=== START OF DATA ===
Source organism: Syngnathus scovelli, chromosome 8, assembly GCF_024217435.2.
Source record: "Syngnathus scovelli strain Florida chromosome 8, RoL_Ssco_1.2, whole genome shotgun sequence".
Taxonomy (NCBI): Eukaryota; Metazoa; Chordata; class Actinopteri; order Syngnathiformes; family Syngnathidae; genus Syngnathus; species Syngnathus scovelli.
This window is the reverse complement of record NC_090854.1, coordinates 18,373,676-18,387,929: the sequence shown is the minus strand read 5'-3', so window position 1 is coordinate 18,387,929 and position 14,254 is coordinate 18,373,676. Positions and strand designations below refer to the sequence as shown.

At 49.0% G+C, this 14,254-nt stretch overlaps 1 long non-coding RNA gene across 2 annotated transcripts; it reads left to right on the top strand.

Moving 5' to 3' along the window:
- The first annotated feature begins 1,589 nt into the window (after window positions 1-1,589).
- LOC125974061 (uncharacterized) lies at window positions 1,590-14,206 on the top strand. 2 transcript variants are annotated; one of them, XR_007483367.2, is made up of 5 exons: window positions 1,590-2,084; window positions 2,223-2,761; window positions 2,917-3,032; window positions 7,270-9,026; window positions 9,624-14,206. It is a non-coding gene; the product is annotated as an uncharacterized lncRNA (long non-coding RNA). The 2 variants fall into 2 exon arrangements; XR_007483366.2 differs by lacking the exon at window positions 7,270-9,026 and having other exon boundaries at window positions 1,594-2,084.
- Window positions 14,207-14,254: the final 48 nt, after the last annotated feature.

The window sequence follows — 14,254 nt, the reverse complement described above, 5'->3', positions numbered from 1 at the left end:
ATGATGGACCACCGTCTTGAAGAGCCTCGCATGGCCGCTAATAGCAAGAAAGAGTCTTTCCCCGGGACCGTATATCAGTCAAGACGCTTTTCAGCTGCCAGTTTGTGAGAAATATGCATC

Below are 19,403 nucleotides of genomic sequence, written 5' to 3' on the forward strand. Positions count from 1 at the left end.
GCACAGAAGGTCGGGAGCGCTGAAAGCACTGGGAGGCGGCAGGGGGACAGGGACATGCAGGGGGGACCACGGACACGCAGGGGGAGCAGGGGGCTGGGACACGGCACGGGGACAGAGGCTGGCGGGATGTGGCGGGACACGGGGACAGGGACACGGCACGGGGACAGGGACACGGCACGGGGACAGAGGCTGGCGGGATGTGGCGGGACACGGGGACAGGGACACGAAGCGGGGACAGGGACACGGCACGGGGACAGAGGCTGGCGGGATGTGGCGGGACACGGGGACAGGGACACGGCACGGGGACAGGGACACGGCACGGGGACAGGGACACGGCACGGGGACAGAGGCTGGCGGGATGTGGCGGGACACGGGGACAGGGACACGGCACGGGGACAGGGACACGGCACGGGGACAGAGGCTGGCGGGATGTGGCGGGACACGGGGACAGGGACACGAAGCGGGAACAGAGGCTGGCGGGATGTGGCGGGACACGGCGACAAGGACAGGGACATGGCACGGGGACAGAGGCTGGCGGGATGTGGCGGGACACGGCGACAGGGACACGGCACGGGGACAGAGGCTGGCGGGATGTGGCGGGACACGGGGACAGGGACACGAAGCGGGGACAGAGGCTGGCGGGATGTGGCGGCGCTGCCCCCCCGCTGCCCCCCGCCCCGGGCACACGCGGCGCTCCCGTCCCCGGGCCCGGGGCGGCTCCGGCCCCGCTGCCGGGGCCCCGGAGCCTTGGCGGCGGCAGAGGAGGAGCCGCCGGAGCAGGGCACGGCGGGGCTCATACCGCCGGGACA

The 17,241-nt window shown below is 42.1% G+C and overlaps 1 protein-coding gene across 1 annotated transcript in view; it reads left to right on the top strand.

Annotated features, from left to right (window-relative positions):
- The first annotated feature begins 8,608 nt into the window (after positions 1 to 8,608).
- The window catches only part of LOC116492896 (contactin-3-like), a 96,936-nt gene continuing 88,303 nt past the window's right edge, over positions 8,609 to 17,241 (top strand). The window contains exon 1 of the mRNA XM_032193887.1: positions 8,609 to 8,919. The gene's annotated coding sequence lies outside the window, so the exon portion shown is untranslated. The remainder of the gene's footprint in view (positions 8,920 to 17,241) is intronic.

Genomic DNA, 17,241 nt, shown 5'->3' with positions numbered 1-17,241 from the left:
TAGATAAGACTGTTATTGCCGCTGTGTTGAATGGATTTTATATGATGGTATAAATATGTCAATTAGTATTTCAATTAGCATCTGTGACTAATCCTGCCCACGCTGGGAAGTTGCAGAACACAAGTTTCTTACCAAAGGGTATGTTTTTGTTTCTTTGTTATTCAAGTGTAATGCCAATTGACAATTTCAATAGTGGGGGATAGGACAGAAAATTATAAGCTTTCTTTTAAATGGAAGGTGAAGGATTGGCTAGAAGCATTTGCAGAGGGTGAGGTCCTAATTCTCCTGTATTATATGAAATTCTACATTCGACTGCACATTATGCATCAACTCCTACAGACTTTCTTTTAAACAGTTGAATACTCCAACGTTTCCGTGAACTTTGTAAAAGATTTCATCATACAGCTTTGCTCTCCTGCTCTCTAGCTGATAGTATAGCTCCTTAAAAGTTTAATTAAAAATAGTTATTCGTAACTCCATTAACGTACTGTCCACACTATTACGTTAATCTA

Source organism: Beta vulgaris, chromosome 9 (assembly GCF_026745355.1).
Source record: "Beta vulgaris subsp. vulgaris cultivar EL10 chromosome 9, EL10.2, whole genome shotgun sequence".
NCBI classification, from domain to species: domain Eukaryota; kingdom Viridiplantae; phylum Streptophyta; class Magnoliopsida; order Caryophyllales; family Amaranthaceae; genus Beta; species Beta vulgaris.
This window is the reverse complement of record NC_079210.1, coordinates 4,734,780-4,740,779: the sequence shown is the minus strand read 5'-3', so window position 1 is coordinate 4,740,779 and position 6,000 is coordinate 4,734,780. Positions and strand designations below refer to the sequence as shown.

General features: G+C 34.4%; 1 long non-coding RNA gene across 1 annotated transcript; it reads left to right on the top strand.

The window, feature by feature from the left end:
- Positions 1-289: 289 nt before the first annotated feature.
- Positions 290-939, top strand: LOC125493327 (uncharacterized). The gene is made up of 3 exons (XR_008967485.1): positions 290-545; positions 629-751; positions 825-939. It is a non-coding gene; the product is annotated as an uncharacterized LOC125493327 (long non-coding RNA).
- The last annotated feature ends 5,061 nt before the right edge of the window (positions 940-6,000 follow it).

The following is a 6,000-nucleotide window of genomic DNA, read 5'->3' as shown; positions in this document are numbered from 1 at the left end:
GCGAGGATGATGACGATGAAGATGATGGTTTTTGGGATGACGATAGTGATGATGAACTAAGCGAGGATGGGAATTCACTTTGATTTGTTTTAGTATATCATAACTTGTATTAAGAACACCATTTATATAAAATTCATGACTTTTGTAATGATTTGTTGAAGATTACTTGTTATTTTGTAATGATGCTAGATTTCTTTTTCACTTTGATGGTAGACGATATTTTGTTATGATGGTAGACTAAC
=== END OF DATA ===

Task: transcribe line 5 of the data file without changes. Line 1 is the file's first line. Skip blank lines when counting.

At 49.0% G+C, this 14,254-nt stretch overlaps 1 long non-coding RNA gene across 2 annotated transcripts; it reads left to right on the top strand.